281 MBit/s ∼53% +8%
Huawei Mate 9
Mali-G71 MP8, Kirin 960, 64 GB UFS 2.1 Flash (Linksys EA8500, 5.0 GHz)
259 MBit/s ∼49%
LG G5
Adreno 530, 820 MSM8996, 32 GB eMMC Flash (Linksys EA8500, 5.0 GHz)
257 MBit/s ∼48% -1%
iperf3 Client (transmit) TCP 1 m 4M x10
Apple iPhone 7
A10 Fusion GPU, A10 Fusion, 128 GB NVMe
485 MBit/s ∼100% +194%
Google Pixel XL 2016
Adreno 530, 821 MSM8996 Pro, 32 GB eMMC Flash (Linksys EA8500, 5.0 GHz)
435 MBit/s ∼90% +164%
Samsung Galaxy S7 Edge
Mali-T880 MP12, 8890 Octa, 32 GB UFS 2.0 Flash (Linksys EA8500, 5.0 GHz)
335 MBit/s ∼69% +103%
LG G5
Adreno 530, 820 MSM8996, 32 GB eMMC Flash (Linksys EA8500, 5.0 GHz)
256 MBit/s ∼53% +55%
Huawei Mate 9
Mali-G71 MP8, Kirin 960, 64 GB UFS 2.1 Flash (Linksys EA8500, 5.0 GHz)
165 MBit/s ∼34%
GPS Test: Indoors
GPS Test: Indoors
GPS Test: Outdoors
GPS Test: Outdoors

The Huawei Mate 9 uses the GPS satellite network as well as BeiDou to locate the position. It is surprising that the popular GLONASS network is not supported. The connection with the satellites is established very quickly and accurately both indoors as well as outdoors, and the differences are very small.

To check the accuracy, we took the Mate 9 on a small bicycle ride and compared the results with the bike computer Garmin Edge 500. The difference between the two devices is quite significant. While the Garmin determines an overall track length of 12.2 kilometers (~7.6 mi), the phablet records only 11.8 kilometers (~7.3 mi). The difference is not huge at 3.6% and the performance will be sufficient for navigation purposes in practice, but we would have expected a bit more from a high-end device.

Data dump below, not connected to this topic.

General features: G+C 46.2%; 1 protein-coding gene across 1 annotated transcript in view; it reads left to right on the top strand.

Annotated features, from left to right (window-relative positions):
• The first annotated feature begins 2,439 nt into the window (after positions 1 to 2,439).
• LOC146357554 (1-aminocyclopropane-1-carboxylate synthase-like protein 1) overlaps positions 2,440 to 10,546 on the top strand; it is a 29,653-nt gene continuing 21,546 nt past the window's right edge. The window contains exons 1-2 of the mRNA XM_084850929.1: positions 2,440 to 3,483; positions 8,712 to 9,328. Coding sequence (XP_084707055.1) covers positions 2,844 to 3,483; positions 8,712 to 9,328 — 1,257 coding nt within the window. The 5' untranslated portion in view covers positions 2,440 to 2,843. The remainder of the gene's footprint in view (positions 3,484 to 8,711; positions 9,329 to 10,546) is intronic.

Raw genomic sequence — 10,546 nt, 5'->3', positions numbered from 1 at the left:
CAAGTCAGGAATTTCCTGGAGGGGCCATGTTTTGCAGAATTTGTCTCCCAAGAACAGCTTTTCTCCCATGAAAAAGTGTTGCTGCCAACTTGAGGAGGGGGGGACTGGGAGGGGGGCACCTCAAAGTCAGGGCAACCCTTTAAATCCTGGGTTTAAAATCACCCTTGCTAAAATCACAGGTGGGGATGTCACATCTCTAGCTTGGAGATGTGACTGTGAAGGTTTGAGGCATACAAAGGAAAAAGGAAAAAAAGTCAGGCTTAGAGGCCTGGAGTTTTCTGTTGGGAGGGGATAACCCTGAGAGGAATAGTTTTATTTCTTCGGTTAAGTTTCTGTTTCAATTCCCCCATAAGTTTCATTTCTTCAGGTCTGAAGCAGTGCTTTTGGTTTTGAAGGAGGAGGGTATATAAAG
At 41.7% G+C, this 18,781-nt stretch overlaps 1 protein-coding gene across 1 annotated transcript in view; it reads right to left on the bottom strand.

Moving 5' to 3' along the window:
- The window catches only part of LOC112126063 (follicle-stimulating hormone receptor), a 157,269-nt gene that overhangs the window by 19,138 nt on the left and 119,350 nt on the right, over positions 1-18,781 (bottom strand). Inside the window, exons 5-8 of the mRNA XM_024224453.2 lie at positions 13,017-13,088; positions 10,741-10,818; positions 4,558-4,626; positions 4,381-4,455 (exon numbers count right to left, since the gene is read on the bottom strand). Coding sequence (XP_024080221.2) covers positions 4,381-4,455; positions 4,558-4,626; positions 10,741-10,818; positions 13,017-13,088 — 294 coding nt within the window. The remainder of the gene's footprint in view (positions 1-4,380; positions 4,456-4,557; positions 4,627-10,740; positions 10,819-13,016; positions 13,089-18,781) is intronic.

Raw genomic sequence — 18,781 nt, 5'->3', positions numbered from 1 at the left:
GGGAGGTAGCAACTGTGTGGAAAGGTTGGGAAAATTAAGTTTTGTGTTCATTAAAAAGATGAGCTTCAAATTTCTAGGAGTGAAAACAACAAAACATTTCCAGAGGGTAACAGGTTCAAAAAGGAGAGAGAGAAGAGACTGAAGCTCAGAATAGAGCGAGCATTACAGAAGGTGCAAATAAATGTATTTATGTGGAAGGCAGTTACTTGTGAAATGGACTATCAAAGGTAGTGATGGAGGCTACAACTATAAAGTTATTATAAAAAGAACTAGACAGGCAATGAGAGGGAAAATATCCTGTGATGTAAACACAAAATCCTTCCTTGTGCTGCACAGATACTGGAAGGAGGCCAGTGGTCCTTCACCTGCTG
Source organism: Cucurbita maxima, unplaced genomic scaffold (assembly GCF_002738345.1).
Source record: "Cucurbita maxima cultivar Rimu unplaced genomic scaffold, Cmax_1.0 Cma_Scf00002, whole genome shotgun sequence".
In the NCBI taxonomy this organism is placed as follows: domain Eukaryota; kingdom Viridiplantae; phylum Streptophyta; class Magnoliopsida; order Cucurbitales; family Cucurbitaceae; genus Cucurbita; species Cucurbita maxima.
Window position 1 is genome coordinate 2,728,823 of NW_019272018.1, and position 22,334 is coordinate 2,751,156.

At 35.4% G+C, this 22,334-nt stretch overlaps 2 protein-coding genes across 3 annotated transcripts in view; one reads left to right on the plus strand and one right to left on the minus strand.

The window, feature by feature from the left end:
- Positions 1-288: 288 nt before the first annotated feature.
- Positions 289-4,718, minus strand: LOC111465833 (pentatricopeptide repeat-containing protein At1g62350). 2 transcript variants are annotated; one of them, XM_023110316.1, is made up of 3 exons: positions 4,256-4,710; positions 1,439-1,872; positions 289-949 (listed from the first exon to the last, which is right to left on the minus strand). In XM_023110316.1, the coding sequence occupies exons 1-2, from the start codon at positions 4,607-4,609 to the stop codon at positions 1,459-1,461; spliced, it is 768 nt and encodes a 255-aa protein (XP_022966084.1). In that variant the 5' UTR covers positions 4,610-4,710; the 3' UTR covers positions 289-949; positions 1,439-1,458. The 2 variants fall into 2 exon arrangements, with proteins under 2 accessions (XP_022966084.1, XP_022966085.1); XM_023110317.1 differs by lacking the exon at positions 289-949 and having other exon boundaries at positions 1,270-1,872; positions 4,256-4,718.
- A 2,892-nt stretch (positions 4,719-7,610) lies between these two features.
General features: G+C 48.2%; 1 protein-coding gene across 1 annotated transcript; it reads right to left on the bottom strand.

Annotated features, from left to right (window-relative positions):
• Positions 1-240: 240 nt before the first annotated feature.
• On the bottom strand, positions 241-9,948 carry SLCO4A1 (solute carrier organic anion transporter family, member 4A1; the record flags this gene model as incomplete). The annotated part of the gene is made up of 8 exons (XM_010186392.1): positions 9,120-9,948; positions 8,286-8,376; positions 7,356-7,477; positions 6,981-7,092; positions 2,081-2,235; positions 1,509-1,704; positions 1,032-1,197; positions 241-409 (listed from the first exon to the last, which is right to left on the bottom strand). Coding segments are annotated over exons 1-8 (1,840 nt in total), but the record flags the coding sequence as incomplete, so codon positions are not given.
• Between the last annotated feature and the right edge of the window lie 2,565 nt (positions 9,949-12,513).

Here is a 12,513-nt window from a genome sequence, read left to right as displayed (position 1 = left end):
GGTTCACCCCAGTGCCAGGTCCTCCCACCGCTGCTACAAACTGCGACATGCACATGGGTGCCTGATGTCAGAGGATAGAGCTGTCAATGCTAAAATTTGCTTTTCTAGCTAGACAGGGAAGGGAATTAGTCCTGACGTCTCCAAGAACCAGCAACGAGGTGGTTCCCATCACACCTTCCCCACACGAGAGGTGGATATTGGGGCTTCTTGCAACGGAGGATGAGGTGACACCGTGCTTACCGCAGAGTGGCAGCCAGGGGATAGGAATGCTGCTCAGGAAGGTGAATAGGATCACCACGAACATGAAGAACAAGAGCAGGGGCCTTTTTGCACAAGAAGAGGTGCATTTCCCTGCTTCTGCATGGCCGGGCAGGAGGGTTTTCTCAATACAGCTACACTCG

Garmin Edge 500
Garmin Edge 500
Garmin Edge 500
Garmin Edge 500
Garmin Edge 500
Garmin Edge 500
Huawei Mate 9
Huawei Mate 9
Huawei Mate 9
Huawei Mate 9
Huawei Mate 9
Huawei Mate 9

Telephone Functions and Voice Quality

The voice quality of the Huawei Mate 9 leaves an excellent impression. Held to the ear, both sides are easy to understand, and we could not notice any problems or background noises. Ambient noise is suppressed conveniently as well, which is due to its four microphones.

Once you put the phablet on a table and activate the speaker, you can activate a directional microphone. This worked very well, but we could notice a distinct murmur during the call when we used the speaker.

The phone app is simple and easy to use. Besides a call history, you have direct access to the contacts and the favorites.

Cameras

Picture front camera
Picture front camera

At the front of the Huawei Mate 9 is an 8 MP camera. The specialty is that – unlike the rivals – it has a real auto focus. Videos can also be recorded in Full HD (1920x1080 pixels). The sensor does capture a lot of light with an aperture of f/1.9, so the pictures are still comparatively good in low-light situations. The camera convinces with crisp images as well as good color balance in daylight. Corresponding selfie modes and soft focus are available. 

The main camera is an evolution of the Leica dual-camera from the Huawei P9. Once again, there are two separate sensors. You still get a 12 MP RGB sensor, but the resolution of the monochrome sensor was bumped up to 20 MP. The latter is supposed to create even better pictures in low-light situations, because it captures additional information that is combined with the RGB picture. The monochrome lens can also take black-white pictures characterized by high contrast and high dynamic range. An optical image stabilizer (OIS) also ensures steady shots in low-light situations. The picture modes are identical to those of the P9.